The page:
Roseville City Council reviews design for hotel, conference center
Roseville residents got their first peek into what a proposed full-service hotel and conference center might look like during a design workshop June 11.
This project involves a public-private partnership and an estimated price tag of $63 million.
Three digital renderings were presented by consultant P3i with the Roseville City Council leaning toward the conceptual design that features a large outdoor area surrounded by the hotel and conference center. The consultant will now fine-tune that design and present it for the council to consider this fall.
“Council agreed this creates opportunities for outside, as well as inside, activities and for a flow to the outdoors. This takes advantage of our climate here,” said Assistant City Manager John Sprague.
The building will be prominent along Highway 65 and likely six stories high, according to Sprague.
“Part of that is economics,” Sprague said. “When you add stories there are additional code requirements, and fire safety requirements change above a certain height.”
The conference center is a proposed 45,000 square feet, and includes a large ballroom that can accommodate up to 1,000 people seated, and which can be broken into smaller rooms. The city intends for the ballroom to host “high-quality” events and entertainment. There will also be separate conference rooms, a kitchen onsite for catering and a restaurant.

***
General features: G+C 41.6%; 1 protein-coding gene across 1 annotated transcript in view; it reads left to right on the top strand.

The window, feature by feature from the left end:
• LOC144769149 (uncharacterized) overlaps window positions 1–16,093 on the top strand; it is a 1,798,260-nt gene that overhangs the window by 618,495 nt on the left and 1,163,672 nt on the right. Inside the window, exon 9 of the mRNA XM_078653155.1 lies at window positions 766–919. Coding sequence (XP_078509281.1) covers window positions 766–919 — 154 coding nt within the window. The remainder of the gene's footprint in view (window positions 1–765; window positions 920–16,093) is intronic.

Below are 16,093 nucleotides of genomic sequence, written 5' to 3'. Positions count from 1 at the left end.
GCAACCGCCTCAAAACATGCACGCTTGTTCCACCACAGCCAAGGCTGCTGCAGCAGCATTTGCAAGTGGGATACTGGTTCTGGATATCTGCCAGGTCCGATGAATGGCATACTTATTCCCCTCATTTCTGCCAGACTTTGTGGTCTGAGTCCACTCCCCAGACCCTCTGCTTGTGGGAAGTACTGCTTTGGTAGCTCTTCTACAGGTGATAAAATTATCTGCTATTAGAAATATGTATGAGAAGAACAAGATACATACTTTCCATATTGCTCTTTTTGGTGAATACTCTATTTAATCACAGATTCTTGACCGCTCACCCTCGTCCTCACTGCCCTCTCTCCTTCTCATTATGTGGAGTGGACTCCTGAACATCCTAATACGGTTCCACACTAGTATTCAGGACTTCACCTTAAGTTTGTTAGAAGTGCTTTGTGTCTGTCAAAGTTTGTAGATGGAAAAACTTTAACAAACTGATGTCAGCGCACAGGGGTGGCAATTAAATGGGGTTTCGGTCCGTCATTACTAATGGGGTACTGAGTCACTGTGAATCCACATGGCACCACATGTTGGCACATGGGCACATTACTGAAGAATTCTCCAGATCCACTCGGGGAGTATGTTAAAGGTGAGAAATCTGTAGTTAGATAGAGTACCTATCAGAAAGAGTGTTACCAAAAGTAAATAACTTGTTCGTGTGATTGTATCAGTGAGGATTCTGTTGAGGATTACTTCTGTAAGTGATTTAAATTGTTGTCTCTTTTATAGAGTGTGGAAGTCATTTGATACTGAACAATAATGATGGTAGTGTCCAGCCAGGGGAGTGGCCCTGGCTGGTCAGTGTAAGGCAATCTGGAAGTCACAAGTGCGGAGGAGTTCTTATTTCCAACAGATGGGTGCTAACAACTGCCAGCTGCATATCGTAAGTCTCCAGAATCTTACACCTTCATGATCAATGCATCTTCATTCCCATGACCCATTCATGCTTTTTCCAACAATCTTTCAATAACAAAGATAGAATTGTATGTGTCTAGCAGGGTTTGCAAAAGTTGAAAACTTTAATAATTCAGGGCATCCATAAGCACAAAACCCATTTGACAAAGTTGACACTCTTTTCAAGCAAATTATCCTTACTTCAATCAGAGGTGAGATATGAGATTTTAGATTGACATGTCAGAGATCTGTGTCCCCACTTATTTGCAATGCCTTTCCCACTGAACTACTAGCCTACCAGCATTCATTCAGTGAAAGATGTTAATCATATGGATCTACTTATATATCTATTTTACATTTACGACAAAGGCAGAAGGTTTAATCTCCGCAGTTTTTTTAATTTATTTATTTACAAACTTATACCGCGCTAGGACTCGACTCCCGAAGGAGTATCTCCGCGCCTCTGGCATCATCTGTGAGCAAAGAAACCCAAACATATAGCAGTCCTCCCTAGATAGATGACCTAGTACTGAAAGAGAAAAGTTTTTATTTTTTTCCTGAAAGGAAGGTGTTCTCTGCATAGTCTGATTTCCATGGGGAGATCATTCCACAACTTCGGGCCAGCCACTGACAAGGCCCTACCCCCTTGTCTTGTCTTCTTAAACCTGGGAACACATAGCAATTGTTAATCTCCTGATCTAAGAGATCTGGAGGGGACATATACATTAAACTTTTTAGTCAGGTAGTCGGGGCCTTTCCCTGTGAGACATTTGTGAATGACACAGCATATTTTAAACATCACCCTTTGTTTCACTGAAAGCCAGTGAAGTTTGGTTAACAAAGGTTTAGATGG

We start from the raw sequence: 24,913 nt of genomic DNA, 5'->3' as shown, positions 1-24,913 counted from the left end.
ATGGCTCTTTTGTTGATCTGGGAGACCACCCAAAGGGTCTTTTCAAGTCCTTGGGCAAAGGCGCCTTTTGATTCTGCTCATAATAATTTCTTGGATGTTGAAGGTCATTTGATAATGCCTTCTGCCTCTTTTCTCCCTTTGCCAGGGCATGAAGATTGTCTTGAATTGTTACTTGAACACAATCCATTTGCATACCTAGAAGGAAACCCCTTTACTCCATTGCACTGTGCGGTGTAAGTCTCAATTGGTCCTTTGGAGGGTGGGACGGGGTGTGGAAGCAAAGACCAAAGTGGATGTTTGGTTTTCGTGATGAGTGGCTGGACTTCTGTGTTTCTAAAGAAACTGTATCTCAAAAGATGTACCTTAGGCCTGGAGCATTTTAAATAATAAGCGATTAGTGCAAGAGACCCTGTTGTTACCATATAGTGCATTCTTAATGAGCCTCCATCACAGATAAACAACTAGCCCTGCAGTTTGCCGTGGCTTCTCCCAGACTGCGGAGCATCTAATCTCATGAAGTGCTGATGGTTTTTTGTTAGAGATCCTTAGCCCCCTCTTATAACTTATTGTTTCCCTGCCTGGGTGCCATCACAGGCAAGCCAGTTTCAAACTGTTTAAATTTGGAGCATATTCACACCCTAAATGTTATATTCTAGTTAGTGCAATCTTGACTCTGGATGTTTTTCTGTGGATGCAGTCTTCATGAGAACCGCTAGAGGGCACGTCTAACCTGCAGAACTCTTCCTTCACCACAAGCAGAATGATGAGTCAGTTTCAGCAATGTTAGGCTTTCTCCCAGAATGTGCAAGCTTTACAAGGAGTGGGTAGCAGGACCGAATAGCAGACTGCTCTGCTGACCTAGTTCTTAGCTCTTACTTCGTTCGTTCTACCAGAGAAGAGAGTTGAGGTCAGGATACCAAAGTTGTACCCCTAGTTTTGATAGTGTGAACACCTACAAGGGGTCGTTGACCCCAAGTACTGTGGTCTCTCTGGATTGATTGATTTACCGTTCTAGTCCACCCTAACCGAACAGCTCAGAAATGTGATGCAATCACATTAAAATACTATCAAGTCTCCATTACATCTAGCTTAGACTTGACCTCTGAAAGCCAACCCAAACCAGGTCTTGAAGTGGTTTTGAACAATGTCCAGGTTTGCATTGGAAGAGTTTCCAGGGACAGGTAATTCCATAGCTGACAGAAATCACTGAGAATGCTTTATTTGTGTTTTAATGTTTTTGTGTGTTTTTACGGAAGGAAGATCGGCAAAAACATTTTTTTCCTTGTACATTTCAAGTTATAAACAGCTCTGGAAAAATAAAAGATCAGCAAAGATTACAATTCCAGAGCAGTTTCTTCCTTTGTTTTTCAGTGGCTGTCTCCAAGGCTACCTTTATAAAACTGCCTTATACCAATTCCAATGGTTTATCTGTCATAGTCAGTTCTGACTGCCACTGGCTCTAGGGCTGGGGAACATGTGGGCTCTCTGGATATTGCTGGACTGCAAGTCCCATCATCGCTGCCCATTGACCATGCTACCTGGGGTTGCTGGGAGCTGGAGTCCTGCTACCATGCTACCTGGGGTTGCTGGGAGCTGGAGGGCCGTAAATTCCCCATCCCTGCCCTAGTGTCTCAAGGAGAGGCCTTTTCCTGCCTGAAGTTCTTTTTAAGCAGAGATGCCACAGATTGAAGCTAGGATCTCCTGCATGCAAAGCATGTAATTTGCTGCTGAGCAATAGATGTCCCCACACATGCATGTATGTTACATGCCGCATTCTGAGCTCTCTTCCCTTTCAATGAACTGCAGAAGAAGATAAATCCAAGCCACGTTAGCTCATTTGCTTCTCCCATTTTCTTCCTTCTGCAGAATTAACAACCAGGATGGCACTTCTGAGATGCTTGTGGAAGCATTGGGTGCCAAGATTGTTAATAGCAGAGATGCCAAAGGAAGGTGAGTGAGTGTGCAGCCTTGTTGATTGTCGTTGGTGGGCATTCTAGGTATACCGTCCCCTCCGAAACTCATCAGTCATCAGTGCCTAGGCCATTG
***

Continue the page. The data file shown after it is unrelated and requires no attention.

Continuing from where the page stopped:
The hotel is currently designed at 180,000 square feet with 250 rooms, according to P3i President Jeroen Gerrese.
Efforts to construct a hotel and conference center in Roseville began in the 1990s, but then fell by the wayside until the city purchased land next to Westfield Galleria on Conference Center Drive for $1.9 million in December 2011.
A public opinion survey in November found 61 percent of voters and 75 percent of local businesses in favor of the project.
“The chamber has been supportive of this project and recognizes the need for a facility of this size in our region,” said Wendy Gerig, CEO of the Roseville Chamber of Commerce. “I attended the workshop where the conceptual designs were reviewed and the preliminary concept works very well on the site.”
Some respondents, though, have expressed concern over the proposed use of taxpayer money needed for the public-private partnership.
When P3i comes back with the revised conceptual design in late September or early October, the City Council will also get a more accurate cost estimate with updated market and demand analyses. At that time, the council will vote on whether to move onto the next phase, which is preparing construction documents and opening the project up for bids.